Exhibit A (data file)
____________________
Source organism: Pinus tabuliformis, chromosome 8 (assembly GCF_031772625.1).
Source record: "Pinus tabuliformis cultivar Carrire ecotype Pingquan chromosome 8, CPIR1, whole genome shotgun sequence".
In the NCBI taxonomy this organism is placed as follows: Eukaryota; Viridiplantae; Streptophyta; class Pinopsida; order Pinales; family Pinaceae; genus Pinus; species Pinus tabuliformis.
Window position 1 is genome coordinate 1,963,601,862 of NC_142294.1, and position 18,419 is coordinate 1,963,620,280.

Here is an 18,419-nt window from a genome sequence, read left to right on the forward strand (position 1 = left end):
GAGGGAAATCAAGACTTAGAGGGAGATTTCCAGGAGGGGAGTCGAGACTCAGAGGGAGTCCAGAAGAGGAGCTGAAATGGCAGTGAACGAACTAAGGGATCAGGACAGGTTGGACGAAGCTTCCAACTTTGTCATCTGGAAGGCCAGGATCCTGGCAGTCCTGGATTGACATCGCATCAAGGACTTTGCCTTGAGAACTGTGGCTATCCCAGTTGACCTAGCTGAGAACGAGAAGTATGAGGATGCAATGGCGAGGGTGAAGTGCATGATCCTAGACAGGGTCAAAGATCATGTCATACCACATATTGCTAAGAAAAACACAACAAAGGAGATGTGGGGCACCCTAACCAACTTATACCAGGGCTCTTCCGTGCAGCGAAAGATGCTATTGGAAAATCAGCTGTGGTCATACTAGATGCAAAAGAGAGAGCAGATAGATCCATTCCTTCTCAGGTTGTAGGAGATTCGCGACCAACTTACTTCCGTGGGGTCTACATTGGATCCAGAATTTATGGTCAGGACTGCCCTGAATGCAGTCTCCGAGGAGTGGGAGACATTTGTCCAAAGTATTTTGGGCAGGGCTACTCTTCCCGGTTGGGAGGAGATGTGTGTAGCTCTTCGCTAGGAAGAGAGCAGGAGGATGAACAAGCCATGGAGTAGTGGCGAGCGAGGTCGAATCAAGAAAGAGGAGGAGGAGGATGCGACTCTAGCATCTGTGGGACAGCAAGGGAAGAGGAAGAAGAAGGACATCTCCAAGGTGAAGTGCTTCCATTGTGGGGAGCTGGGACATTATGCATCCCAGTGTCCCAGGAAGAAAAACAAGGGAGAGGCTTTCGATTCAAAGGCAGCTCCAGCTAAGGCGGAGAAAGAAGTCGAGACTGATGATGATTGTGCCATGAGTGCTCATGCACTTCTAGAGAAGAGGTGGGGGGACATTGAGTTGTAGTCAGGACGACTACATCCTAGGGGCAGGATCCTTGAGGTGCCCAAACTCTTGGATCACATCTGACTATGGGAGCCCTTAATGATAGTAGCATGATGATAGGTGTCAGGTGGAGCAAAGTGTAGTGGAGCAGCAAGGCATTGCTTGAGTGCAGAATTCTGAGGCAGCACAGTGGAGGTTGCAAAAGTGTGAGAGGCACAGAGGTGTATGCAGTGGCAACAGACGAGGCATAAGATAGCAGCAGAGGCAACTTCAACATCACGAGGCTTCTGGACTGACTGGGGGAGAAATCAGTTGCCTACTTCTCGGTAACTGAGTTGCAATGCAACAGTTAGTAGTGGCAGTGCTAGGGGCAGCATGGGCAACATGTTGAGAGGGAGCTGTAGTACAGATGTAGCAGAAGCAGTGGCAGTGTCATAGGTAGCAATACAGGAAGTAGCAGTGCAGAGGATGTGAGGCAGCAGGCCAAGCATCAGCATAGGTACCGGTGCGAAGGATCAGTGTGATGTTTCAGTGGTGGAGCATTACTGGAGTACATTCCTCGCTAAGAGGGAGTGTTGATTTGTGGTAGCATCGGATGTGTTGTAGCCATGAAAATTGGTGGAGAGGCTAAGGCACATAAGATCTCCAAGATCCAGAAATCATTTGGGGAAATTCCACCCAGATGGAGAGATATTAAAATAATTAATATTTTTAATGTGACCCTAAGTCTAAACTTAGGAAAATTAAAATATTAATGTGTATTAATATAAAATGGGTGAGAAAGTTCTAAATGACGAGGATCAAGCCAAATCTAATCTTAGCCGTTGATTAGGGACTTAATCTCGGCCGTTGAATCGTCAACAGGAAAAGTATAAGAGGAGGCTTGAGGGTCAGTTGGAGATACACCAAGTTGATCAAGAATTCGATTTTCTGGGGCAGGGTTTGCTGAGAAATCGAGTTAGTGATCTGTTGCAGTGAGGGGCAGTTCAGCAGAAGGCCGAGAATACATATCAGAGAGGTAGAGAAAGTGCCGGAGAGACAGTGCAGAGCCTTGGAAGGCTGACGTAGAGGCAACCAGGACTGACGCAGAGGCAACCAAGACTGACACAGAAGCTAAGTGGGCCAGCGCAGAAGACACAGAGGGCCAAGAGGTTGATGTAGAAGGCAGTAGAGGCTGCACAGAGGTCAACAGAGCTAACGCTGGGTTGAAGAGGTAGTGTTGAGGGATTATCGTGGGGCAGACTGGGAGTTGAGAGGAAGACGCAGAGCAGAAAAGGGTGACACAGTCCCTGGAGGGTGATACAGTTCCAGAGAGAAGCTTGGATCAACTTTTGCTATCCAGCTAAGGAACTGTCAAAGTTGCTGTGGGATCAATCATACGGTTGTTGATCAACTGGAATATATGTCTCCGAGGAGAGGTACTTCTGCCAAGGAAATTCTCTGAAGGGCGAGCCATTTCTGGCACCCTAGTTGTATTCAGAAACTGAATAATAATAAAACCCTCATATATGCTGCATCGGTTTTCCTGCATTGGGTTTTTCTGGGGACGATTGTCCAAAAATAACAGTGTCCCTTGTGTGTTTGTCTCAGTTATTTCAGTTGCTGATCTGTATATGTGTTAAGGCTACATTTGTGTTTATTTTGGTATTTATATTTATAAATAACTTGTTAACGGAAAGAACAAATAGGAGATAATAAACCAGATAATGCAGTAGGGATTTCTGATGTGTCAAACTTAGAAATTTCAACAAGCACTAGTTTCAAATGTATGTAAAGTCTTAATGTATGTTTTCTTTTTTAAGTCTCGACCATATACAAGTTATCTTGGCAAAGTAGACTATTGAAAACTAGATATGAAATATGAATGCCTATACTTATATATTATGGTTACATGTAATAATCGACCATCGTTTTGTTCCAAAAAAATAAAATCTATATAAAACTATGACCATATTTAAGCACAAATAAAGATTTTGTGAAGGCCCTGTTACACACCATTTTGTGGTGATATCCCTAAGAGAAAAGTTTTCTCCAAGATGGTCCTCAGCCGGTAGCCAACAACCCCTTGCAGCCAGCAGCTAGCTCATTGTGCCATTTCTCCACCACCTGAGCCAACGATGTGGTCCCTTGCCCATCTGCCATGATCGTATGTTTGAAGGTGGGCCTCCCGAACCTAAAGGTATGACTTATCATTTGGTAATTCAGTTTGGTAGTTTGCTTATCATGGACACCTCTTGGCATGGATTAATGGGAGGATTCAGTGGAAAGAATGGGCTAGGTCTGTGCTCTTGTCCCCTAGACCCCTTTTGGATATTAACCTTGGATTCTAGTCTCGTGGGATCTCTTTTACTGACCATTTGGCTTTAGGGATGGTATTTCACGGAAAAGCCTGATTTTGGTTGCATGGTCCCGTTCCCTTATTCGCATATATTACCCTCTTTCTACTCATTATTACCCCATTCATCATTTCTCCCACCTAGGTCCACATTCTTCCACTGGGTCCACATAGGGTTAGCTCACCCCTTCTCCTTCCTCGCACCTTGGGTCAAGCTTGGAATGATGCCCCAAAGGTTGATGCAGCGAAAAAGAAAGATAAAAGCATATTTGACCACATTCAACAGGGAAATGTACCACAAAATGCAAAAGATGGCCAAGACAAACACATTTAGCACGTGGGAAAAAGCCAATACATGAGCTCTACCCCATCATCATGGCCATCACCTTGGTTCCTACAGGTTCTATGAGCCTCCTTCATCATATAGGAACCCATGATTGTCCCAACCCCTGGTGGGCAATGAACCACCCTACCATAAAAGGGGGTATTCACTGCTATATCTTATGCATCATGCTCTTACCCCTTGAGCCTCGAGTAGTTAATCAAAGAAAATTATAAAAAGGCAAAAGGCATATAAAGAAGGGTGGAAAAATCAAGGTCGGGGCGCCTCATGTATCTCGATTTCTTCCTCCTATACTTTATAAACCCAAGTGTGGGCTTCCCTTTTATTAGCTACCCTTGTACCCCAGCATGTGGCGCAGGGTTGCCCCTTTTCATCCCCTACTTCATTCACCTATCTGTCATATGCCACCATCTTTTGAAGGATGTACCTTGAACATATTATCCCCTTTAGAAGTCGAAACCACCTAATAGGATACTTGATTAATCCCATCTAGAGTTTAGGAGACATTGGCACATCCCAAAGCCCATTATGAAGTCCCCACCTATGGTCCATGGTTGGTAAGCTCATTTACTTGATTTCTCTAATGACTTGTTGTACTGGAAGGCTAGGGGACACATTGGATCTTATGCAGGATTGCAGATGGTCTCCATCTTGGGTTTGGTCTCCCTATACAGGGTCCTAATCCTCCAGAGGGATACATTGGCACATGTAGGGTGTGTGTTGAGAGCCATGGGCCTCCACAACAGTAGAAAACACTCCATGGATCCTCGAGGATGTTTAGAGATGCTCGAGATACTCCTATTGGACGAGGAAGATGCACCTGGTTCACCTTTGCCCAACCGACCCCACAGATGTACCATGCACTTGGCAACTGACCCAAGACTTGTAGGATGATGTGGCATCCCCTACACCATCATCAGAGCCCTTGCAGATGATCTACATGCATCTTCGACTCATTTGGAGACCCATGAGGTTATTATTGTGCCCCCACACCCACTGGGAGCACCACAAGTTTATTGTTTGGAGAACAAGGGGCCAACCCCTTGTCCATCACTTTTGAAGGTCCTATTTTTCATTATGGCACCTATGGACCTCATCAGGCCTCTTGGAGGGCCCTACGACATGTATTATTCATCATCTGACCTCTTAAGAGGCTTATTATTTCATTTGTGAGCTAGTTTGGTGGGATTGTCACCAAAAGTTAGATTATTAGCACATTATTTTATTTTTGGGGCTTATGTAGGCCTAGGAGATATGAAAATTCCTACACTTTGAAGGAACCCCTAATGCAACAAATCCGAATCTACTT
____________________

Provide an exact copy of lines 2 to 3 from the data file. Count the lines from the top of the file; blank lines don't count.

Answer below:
Source record: "Pinus tabuliformis cultivar Carrire ecotype Pingquan chromosome 8, CPIR1, whole genome shotgun sequence".
In the NCBI taxonomy this organism is placed as follows: Eukaryota; Viridiplantae; Streptophyta; class Pinopsida; order Pinales; family Pinaceae; genus Pinus; species Pinus tabuliformis.